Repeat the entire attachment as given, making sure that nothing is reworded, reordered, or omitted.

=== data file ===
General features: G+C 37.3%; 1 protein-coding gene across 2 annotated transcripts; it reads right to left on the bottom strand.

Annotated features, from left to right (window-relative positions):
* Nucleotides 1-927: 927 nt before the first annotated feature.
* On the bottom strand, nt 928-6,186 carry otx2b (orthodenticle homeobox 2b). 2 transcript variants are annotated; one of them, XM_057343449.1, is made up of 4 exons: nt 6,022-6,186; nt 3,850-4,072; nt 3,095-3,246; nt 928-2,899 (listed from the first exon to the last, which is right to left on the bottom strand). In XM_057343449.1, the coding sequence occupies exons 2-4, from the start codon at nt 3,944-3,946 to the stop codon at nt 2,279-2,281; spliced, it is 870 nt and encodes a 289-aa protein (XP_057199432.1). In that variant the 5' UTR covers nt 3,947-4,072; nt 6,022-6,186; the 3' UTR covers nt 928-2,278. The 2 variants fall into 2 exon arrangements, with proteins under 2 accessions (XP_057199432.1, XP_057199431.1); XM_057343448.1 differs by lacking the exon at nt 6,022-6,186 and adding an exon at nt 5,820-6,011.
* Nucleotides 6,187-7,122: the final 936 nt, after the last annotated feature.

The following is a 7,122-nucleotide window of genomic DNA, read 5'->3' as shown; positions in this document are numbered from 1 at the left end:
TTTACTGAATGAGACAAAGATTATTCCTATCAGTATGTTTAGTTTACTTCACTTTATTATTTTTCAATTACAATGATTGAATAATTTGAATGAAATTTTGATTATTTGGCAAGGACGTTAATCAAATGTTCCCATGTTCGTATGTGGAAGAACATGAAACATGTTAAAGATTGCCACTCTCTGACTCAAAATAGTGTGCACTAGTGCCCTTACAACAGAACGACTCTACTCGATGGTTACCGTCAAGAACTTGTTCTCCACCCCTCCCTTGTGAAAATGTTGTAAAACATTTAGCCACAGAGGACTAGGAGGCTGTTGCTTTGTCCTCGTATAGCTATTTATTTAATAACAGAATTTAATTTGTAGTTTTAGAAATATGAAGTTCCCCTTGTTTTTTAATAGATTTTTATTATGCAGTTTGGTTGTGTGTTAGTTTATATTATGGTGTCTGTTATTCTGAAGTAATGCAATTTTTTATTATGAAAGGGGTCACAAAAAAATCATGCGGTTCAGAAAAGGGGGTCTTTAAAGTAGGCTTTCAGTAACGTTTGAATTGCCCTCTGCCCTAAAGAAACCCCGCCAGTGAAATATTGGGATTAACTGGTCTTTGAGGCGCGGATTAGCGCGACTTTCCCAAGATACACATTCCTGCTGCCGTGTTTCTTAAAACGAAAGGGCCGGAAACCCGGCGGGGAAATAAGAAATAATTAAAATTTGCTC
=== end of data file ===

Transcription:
General features: G+C 37.3%; 1 protein-coding gene across 2 annotated transcripts; it reads right to left on the bottom strand.

Annotated features, from left to right (window-relative positions):
* Nucleotides 1-927: 927 nt before the first annotated feature.
* On the bottom strand, nt 928-6,186 carry otx2b (orthodenticle homeobox 2b). 2 transcript variants are annotated; one of them, XM_057343449.1, is made up of 4 exons: nt 6,022-6,186; nt 3,850-4,072; nt 3,095-3,246; nt 928-2,899 (listed from the first exon to the last, which is right to left on the bottom strand). In XM_057343449.1, the coding sequence occupies exons 2-4, from the start codon at nt 3,944-3,946 to the stop codon at nt 2,279-2,281; spliced, it is 870 nt and encodes a 289-aa protein (XP_057199432.1). In that variant the 5' UTR covers nt 3,947-4,072; nt 6,022-6,186; the 3' UTR covers nt 928-2,278. The 2 variants fall into 2 exon arrangements, with proteins under 2 accessions (XP_057199432.1, XP_057199431.1); XM_057343448.1 differs by lacking the exon at nt 6,022-6,186 and adding an exon at nt 5,820-6,011.
* Nucleotides 6,187-7,122: the final 936 nt, after the last annotated feature.

The following is a 7,122-nucleotide window of genomic DNA, read 5'->3' as shown; positions in this document are numbered from 1 at the left end:
TTTACTGAATGAGACAAAGATTATTCCTATCAGTATGTTTAGTTTACTTCACTTTATTATTTTTCAATTACAATGATTGAATAATTTGAATGAAATTTTGATTATTTGGCAAGGACGTTAATCAAATGTTCCCATGTTCGTATGTGGAAGAACATGAAACATGTTAAAGATTGCCACTCTCTGACTCAAAATAGTGTGCACTAGTGCCCTTACAACAGAACGACTCTACTCGATGGTTACCGTCAAGAACTTGTTCTCCACCCCTCCCTTGTGAAAATGTTGTAAAACATTTAGCCACAGAGGACTAGGAGGCTGTTGCTTTGTCCTCGTATAGCTATTTATTTAATAACAGAATTTAATTTGTAGTTTTAGAAATATGAAGTTCCCCTTGTTTTTTAATAGATTTTTATTATGCAGTTTGGTTGTGTGTTAGTTTATATTATGGTGTCTGTTATTCTGAAGTAATGCAATTTTTTATTATGAAAGGGGTCACAAAAAAATCATGCGGTTCAGAAAAGGGGGTCTTTAAAGTAGGCTTTCAGTAACGTTTGAATTGCCCTCTGCCCTAAAGAAACCCCGCCAGTGAAATATTGGGATTAACTGGTCTTTGAGGCGCGGATTAGCGCGACTTTCCCAAGATACACATTCCTGCTGCCGTGTTTCTTAAAACGAAAGGGCCGGAAACCCGGCGGGGAAATAAGAAATAATTAAAATTTGCTC